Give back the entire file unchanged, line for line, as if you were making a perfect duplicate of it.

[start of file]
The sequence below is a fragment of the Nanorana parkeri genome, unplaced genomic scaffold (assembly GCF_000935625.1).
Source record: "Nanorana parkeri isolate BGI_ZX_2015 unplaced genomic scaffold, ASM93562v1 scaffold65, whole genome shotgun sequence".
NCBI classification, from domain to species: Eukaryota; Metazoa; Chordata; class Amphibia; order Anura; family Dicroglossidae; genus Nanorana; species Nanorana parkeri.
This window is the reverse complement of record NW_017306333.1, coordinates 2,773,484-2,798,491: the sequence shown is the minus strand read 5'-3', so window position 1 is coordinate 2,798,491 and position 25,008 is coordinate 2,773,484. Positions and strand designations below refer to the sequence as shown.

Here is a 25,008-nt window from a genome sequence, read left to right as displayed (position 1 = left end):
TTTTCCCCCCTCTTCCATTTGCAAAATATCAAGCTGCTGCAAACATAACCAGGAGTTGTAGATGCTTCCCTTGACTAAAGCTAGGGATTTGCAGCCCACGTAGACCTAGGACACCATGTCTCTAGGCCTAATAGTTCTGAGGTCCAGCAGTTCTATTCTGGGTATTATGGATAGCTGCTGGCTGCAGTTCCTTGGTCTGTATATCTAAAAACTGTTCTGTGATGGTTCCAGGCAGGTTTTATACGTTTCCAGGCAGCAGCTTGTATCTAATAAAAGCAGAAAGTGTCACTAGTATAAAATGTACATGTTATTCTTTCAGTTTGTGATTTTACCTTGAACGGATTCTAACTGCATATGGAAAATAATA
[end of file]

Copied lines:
The sequence below is a fragment of the Nanorana parkeri genome, unplaced genomic scaffold (assembly GCF_000935625.1).
Source record: "Nanorana parkeri isolate BGI_ZX_2015 unplaced genomic scaffold, ASM93562v1 scaffold65, whole genome shotgun sequence".
NCBI classification, from domain to species: Eukaryota; Metazoa; Chordata; class Amphibia; order Anura; family Dicroglossidae; genus Nanorana; species Nanorana parkeri.
This window is the reverse complement of record NW_017306333.1, coordinates 2,773,484-2,798,491: the sequence shown is the minus strand read 5'-3', so window position 1 is coordinate 2,798,491 and position 25,008 is coordinate 2,773,484. Positions and strand designations below refer to the sequence as shown.

Here is a 25,008-nt window from a genome sequence, read left to right as displayed (position 1 = left end):
TTTTCCCCCCTCTTCCATTTGCAAAATATCAAGCTGCTGCAAACATAACCAGGAGTTGTAGATGCTTCCCTTGACTAAAGCTAGGGATTTGCAGCCCACGTAGACCTAGGACACCATGTCTCTAGGCCTAATAGTTCTGAGGTCCAGCAGTTCTATTCTGGGTATTATGGATAGCTGCTGGCTGCAGTTCCTTGGTCTGTATATCTAAAAACTGTTCTGTGATGGTTCCAGGCAGGTTTTATACGTTTCCAGGCAGCAGCTTGTATCTAATAAAAGCAGAAAGTGTCACTAGTATAAAATGTACATGTTATTCTTTCAGTTTGTGATTTTACCTTGAACGGATTCTAACTGCATATGGAAAATAATA